Every dog needs more than a backyard, they need at least 2 walks a day, 30 minutes each. Having said that, the length, intensity, and frequency will depend on your dog’s age and physical condition. Tiring him out before you leave the house may make him more relaxed about spending time alone.
Enrol in a class
Training and fun classes are a great way for you and your dog to learn new skills you can practice together at home. It also helps with providing your dog with different types of physical activity and mental stimulation, both of which can help with stress relief.
Put what you’ve learned into practice before you leave the house.
Training, games, tracking, and agility are just some of the ways to challenge your dog mentally, in addition to physically. Again, the activity you choose will depend on your dog’s physical capabilities, but perhaps some of the more challenging ones could be scaled back to accommodate.
Mix up your routine to throw him off track
Most of us have a routine we follow each time we’re ready to leave the house. It doesn’t take long for your dog to learn it and realize that once you’re finished, he’s going to be left alone. That can send him into full panic mode.
His anxiety may even start building as you begin getting ready, because he knows what’s coming. Changing your routine may help.
For example, he knows that when you put your coat on, you leave the house. Why not put your coat on randomly during the day, then open the mail? Grab your keys, and put them in a different place.
After a few weeks with no discernible pattern, he may be less anxious when you walk out the door.
Never make a big deal out of coming or going
You know the tilt of the head a dog gives you when you go out? That look that says “I’m way too cute to leave me?” How many times do you go back in when you see the head tilt?
We smother them with affection and attention before we leave, and again when we return. Whether it’s guilt, or because we genuinely hate to be apart from them, it’s bad all around. All this drama simply adds to his anxiety.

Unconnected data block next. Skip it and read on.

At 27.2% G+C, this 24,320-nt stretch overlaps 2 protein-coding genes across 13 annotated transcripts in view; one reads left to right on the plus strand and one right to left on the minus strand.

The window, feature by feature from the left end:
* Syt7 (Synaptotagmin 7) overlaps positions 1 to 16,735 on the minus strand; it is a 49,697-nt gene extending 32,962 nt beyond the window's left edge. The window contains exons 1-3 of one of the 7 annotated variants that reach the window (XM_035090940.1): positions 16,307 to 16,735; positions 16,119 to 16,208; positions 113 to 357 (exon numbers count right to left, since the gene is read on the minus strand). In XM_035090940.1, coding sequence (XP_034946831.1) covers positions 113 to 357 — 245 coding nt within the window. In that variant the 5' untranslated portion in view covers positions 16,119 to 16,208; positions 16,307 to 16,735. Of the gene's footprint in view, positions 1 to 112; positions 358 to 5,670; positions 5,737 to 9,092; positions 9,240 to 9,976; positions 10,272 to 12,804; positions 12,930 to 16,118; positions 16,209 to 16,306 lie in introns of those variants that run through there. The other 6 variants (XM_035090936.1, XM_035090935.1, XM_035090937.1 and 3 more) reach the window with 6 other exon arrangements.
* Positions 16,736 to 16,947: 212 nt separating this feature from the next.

The better way is to not pay attention to your dog a few minutes before you leave, and for a few minutes after you get back.
The new message, and the right message you’re now sending him, is that your absence is temporary, and nothing to be concerned about.
Leave him something to enjoy
A Kong stuffed with a favorite treat can keep him busy, and if frozen can keep him busy longer. A puzzle toy can also provide a welcome distraction for when you’re out. Keep these to use only when you’re out so they stay special.
NOTE: A dog with a severe case of separation anxiety typically won’t eat when left alone.
Practice longer and longer absences
This exercise involves a gradual build-up of time spent out of the house. For this to work you need time, patience, and commitment.
Throughout this training, you must never allow your dog to reach that highly anxious state. Plan to spend about 20 minutes a session, which is comprised of the seconds here and there that you are actually out of the house, and a bit of time in between.
To begin step out the front door for just a couple of minutes, then come right back in. Remember, don’t make a big deal out of it.
If your dog suffers from severe anxiety, you may only be able to step outside for one second, literally, before having to coming back in. If that’s the case, then a second it will have to be.
Once you’re back in the house go about your business, giving your dog a few minutes to relax, then do it again, slightly increasing the time outside.
That might mean only 2 seconds, then 3 the next. That’s fine, just keep adding each time. You can also vary the length of time you stay out. For instance – say you’ve worked up to 7 minutes, the next time leave for 4 minutes, then 8, then 5.
Within a few weeks, your dog’s anxiety should be significantly reduced.
A very important note: if at any time your dog barks or seems agitated when you’re out, you have moved too quickly. Go back to the time he was still comfortable, and start from that point.
How to help a dog with separation anxiety at night
It seems odd to think of a dog having separation anxiety at night. After all, separation anxiety happens when a dog is left alone, and night time is when everyone is home isn’t it? That is typically the case, but there are people who work nights and if they’re the only ones in the house then the dog will have anxiety then.
There are other scenarios that could explain this as well.
◊ People with new puppies tend to spend all their time together, particularly these days, and new puppies often cry when left alone. If puppy parents don’t get them used to alone time, then at night when they aren’t together that’s when they’ll experience that anxiety.